This tiny village (Diabaig), nestled at the foot of the Torridon mountains in Wester Ross, makes an interesting case study for the second homes issue that concerns many voters in the Highlands in the run-up to May 6. Should we regulate 2nd homes ownership?
What I love, still, more than anything, is a message from a friend saying ‘hey – you might like this’. Craig Angus shares
“In 2020, when the festivals were forced into vastly reduced online offerings, I thought of the laughter lost to coronavirus…50,000 hours of laughter. 5.7 years of laughter. All lost to the pandemic. If we can safely start to reclaim some of that laughter this summer, we should.
A doubly vaccinated Frances Allen ventures into the market place to meet the complex cultural attitudes of her adopted home: ‘a country which has a historic mistrust of vaccines.’
During August, a ‘can-do’ attitude from the City of Edinburgh Council and other gatekeepers to cultural provision creates the temporary illusion that any available space in the city can be a venue.
Morvern Cunningham makes the case for spreading cultural growth throughout the city all year round.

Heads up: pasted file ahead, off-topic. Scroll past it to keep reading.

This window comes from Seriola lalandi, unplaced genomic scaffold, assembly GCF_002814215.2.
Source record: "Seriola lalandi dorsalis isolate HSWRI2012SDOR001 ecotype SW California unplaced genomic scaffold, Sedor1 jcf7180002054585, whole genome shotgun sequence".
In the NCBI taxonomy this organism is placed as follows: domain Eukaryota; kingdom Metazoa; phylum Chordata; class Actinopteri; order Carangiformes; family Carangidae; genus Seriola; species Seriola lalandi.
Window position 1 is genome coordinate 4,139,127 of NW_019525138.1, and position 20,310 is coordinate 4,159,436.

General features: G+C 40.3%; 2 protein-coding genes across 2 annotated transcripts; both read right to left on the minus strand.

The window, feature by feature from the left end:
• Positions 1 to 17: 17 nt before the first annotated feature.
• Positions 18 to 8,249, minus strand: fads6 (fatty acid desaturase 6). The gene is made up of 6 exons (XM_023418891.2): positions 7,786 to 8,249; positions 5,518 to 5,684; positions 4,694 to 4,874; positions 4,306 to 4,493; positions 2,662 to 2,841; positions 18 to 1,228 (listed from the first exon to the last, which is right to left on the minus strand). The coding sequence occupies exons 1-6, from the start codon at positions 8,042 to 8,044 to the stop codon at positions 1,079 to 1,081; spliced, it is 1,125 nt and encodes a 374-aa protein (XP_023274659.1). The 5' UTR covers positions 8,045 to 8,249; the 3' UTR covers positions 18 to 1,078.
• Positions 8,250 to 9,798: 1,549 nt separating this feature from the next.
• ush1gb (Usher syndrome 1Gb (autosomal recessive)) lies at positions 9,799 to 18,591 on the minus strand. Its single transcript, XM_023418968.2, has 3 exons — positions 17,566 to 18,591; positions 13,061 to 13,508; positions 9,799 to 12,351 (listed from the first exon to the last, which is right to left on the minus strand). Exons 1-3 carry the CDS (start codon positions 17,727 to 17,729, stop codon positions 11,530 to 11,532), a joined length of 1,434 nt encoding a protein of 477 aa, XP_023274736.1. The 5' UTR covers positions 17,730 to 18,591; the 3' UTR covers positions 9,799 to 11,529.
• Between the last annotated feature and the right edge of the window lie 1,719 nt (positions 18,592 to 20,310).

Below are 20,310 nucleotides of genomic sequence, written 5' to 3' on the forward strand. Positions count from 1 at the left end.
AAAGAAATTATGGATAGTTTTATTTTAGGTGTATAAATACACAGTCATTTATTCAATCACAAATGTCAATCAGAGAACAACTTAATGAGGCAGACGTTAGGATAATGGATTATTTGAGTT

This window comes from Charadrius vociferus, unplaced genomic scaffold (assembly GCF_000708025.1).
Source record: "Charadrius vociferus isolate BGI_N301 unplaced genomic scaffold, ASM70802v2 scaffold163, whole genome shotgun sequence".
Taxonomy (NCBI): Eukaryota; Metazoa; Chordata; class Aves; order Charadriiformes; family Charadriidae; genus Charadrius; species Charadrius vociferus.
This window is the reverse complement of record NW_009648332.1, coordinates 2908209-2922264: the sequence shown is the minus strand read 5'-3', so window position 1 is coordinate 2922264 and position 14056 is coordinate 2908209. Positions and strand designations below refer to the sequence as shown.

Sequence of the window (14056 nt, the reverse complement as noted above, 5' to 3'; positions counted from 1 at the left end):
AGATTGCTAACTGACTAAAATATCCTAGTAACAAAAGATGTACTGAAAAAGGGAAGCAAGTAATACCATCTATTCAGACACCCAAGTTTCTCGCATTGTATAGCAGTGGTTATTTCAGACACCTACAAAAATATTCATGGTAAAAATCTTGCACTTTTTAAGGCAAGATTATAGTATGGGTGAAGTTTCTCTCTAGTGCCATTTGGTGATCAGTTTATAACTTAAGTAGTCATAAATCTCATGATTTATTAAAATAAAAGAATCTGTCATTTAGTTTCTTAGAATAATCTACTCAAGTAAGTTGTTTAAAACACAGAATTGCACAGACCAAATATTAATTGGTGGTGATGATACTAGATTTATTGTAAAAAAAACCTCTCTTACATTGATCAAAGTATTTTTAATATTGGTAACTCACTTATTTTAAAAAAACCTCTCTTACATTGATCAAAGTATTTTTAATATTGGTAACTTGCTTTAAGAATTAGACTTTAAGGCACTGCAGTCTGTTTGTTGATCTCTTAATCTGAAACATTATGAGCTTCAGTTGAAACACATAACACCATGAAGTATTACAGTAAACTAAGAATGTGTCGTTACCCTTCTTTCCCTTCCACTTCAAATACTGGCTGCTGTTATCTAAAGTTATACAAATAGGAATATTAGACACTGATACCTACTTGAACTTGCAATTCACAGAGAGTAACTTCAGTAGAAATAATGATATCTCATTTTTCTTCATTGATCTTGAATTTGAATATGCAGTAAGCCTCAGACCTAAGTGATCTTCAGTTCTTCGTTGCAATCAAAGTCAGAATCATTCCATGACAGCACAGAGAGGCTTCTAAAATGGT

It’s not all doom and gloom. Local communities have found inspiring new opportunities in lockdown. For Sceptical Scot, food writer Jonathan Trew ventures into the heat of a a virtual kitchen bringing cultures together
“The tension between reporting the facts and the grave reality of the situation and the responsibility to boost morale is laid out in front of you as a reporter.” Trials and tribulations of being a frontline local news reporter during the pandemic movingly described by the author.
Arts and culture are at a turning point, says Morvern Cunningham, facing the risk of returning to a kind of normal that we saw pre-pandemic. Only this time, the normal we are heading back to is likely to be worse than before.
Brace yourselves for good news. A ‘can-do’ story of enterprise, ingenuity, and kindness. Though, there is a familiar theme – how Covid has exposed the faultlines of our society. Who knew so many university students would be going hungry?
Fair shares? Big supermarkets and other private corporations have seen profits boom during the pandemic. If they each invested just a small percentage of their profits it could end food poverty in Britain.